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N2 - Two species of earthworm, Lumbricus rubellus Hoffmeister and Dendrodrilus rubidus (Savigny) collected from an arsenic-contaminated mine spoil site and an uncontaminated site were investigated for total tissue arsenic concentrations and for arsenic compounds by liquid chromatography-mass spectrometry (LC-MS) and liquid chromatography-inductively coupled plasma-mass spectrometry (HPLC-ICP-MS). For L. rubellus, whole-body total tissue arsenic concentrations were 7.0 to 17.0 mg arsenic/ kg dry weight in uncontaminated soil and 162 to 566 mg arsenic/kg dry weight in contaminated soil. For D. rubidus, whole-body tissue concentrations were 2.0 to 5.0 mg arsenic/kg dry weight and 97 to 321 mg arsenic/kg dry weight, respectively. Arsenobetaine was the only organic arsenic species detected in both species of earthworms, with the remainder of the extractable arsenic being arsenate and arsenite. There was an increase in the proportion of arsenic present as arsenobetaine in the total arsenic burden. Lumbricus rubellus and D. rubidus have similar life styles, both being surface living and litter feeding. Arsenic speciation was found to be similar in both species for both uncontaminated and contaminated sites, with dose-dependent formation of arsenobetaine. When L. rubellus and D. rubidus from contaminated sites were incubated in arsenic-free soils, the total tissue burden of arsenic diminished. Initially, L. rubellus from the tolerant populations (from the contaminated site) eliminated arsenic in the first 7 d of exposure before accumulating arsenic in tissues, whereas nontolerant populations (from the uncontaminated site) accumulated arsenic linearly. The tolerant and nontolerant L. rubellus eliminated tissue arsenic linearly over 21 d when incubated in uncontaminated soil.

AB - Two species of earthworm, Lumbricus rubellus Hoffmeister and Dendrodrilus rubidus (Savigny) collected from an arsenic-contaminated mine spoil site and an uncontaminated site were investigated for total tissue arsenic concentrations and for arsenic compounds by liquid chromatography-mass spectrometry (LC-MS) and liquid chromatography-inductively coupled plasma-mass spectrometry (HPLC-ICP-MS). For L. rubellus, whole-body total tissue arsenic concentrations were 7.0 to 17.0 mg arsenic/ kg dry weight in uncontaminated soil and 162 to 566 mg arsenic/kg dry weight in contaminated soil. For D. rubidus, whole-body tissue concentrations were 2.0 to 5.0 mg arsenic/kg dry weight and 97 to 321 mg arsenic/kg dry weight, respectively. Arsenobetaine was the only organic arsenic species detected in both species of earthworms, with the remainder of the extractable arsenic being arsenate and arsenite. There was an increase in the proportion of arsenic present as arsenobetaine in the total arsenic burden. Lumbricus rubellus and D. rubidus have similar life styles, both being surface living and litter feeding. Arsenic speciation was found to be similar in both species for both uncontaminated and contaminated sites, with dose-dependent formation of arsenobetaine. When L. rubellus and D. rubidus from contaminated sites were incubated in arsenic-free soils, the total tissue burden of arsenic diminished. Initially, L. rubellus from the tolerant populations (from the contaminated site) eliminated arsenic in the first 7 d of exposure before accumulating arsenic in tissues, whereas nontolerant populations (from the uncontaminated site) accumulated arsenic linearly. The tolerant and nontolerant L. rubellus eliminated tissue arsenic linearly over 21 d when incubated in uncontaminated soil.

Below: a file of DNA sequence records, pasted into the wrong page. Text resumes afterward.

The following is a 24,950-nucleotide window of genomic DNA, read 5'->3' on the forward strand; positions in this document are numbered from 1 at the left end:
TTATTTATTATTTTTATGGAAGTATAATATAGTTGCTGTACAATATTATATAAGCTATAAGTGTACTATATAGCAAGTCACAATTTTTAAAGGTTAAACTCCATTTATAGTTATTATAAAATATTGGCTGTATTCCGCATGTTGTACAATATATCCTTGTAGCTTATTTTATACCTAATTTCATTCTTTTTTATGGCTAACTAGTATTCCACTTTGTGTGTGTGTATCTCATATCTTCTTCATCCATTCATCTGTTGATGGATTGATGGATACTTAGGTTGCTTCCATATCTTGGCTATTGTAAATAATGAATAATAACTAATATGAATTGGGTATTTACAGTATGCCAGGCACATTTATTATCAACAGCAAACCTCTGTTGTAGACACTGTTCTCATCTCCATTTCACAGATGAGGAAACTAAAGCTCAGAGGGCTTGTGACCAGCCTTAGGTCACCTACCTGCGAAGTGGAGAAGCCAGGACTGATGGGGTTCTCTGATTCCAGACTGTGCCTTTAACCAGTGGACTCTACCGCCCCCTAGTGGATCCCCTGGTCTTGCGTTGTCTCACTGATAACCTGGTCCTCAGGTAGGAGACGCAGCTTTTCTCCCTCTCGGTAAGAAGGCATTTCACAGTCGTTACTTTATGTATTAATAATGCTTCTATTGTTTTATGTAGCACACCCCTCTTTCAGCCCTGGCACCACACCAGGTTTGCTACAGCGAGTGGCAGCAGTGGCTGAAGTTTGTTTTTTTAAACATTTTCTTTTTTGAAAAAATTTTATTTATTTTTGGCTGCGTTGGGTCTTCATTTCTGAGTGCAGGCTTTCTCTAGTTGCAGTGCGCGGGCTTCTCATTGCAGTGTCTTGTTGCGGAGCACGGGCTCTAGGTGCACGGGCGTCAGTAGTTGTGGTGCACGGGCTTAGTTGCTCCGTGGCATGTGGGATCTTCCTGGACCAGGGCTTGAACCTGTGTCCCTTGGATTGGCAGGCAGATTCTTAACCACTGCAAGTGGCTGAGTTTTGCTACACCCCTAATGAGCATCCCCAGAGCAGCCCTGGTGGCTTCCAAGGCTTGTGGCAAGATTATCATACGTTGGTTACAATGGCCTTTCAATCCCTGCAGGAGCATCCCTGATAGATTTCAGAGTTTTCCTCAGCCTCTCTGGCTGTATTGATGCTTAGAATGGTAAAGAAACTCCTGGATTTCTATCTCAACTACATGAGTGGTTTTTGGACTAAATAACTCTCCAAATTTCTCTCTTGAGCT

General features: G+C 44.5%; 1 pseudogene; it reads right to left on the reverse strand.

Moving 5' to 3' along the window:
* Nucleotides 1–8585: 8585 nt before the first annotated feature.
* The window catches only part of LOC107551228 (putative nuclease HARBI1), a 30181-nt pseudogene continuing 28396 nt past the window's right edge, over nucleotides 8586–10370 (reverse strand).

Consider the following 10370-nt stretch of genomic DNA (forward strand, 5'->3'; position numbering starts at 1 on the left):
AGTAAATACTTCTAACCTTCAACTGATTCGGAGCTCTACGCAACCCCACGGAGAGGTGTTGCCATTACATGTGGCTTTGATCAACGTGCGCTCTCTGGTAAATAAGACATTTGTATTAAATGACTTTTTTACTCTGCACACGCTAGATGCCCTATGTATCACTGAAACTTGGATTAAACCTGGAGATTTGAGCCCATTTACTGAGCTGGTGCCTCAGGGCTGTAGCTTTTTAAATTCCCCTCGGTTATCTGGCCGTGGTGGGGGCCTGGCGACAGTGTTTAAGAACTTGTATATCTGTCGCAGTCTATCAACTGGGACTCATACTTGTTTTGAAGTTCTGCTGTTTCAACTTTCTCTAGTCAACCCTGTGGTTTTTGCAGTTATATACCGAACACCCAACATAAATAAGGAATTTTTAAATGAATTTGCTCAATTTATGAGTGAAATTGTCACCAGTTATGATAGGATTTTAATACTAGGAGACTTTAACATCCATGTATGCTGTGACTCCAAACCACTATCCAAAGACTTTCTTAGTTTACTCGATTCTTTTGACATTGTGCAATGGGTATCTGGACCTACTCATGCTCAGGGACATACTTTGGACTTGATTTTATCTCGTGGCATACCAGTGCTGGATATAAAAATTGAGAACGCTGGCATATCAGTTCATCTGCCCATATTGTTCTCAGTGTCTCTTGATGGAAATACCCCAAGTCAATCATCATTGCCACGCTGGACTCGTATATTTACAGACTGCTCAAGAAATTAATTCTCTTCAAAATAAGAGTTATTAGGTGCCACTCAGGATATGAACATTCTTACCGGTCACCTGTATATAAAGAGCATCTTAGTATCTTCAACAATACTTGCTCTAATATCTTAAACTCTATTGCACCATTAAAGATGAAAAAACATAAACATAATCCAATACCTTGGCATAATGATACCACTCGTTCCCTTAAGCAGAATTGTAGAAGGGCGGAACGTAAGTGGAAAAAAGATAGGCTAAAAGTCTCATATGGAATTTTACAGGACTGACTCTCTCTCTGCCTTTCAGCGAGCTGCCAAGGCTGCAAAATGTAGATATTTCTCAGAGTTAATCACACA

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KW - arsenic resistance

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KW - accumulation

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JO - Environmental Toxicology and Chemistry

JF - Environmental Toxicology and Chemistry

SN - 0730-7268